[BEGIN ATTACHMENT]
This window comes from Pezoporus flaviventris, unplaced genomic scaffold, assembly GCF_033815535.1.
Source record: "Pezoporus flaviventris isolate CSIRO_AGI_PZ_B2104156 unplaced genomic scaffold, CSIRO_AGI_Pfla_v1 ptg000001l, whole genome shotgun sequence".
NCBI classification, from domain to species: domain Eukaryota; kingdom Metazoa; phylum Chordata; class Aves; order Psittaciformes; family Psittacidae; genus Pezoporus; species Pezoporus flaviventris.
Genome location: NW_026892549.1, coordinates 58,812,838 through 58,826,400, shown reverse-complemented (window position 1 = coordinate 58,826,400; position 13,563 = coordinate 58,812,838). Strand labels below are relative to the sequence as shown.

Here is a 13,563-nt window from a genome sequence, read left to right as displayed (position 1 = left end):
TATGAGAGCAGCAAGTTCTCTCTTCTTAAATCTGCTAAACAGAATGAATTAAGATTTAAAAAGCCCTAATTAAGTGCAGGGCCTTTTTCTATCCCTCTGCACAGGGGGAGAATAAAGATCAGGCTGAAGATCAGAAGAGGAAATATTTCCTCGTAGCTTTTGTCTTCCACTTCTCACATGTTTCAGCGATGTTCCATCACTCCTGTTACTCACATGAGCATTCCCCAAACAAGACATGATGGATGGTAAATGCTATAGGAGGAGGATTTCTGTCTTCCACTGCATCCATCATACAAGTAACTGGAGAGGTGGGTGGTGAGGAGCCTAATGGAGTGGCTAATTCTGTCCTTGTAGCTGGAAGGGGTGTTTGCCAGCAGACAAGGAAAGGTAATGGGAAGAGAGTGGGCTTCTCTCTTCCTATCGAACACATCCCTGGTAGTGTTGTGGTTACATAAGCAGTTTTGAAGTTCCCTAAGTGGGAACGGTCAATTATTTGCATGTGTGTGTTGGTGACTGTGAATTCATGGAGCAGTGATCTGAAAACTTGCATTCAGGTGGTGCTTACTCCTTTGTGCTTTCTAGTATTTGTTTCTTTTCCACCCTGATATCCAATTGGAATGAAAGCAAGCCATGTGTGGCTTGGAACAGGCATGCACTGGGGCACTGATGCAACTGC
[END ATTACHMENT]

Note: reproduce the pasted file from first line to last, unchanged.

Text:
This window comes from Pezoporus flaviventris, unplaced genomic scaffold, assembly GCF_033815535.1.
Source record: "Pezoporus flaviventris isolate CSIRO_AGI_PZ_B2104156 unplaced genomic scaffold, CSIRO_AGI_Pfla_v1 ptg000001l, whole genome shotgun sequence".
NCBI classification, from domain to species: domain Eukaryota; kingdom Metazoa; phylum Chordata; class Aves; order Psittaciformes; family Psittacidae; genus Pezoporus; species Pezoporus flaviventris.
Genome location: NW_026892549.1, coordinates 58,812,838 through 58,826,400, shown reverse-complemented (window position 1 = coordinate 58,826,400; position 13,563 = coordinate 58,812,838). Strand labels below are relative to the sequence as shown.

Here is a 13,563-nt window from a genome sequence, read left to right as displayed (position 1 = left end):
TATGAGAGCAGCAAGTTCTCTCTTCTTAAATCTGCTAAACAGAATGAATTAAGATTTAAAAAGCCCTAATTAAGTGCAGGGCCTTTTTCTATCCCTCTGCACAGGGGGAGAATAAAGATCAGGCTGAAGATCAGAAGAGGAAATATTTCCTCGTAGCTTTTGTCTTCCACTTCTCACATGTTTCAGCGATGTTCCATCACTCCTGTTACTCACATGAGCATTCCCCAAACAAGACATGATGGATGGTAAATGCTATAGGAGGAGGATTTCTGTCTTCCACTGCATCCATCATACAAGTAACTGGAGAGGTGGGTGGTGAGGAGCCTAATGGAGTGGCTAATTCTGTCCTTGTAGCTGGAAGGGGTGTTTGCCAGCAGACAAGGAAAGGTAATGGGAAGAGAGTGGGCTTCTCTCTTCCTATCGAACACATCCCTGGTAGTGTTGTGGTTACATAAGCAGTTTTGAAGTTCCCTAAGTGGGAACGGTCAATTATTTGCATGTGTGTGTTGGTGACTGTGAATTCATGGAGCAGTGATCTGAAAACTTGCATTCAGGTGGTGCTTACTCCTTTGTGCTTTCTAGTATTTGTTTCTTTTCCACCCTGATATCCAATTGGAATGAAAGCAAGCCATGTGTGGCTTGGAACAGGCATGCACTGGGGCACTGATGCAACTGC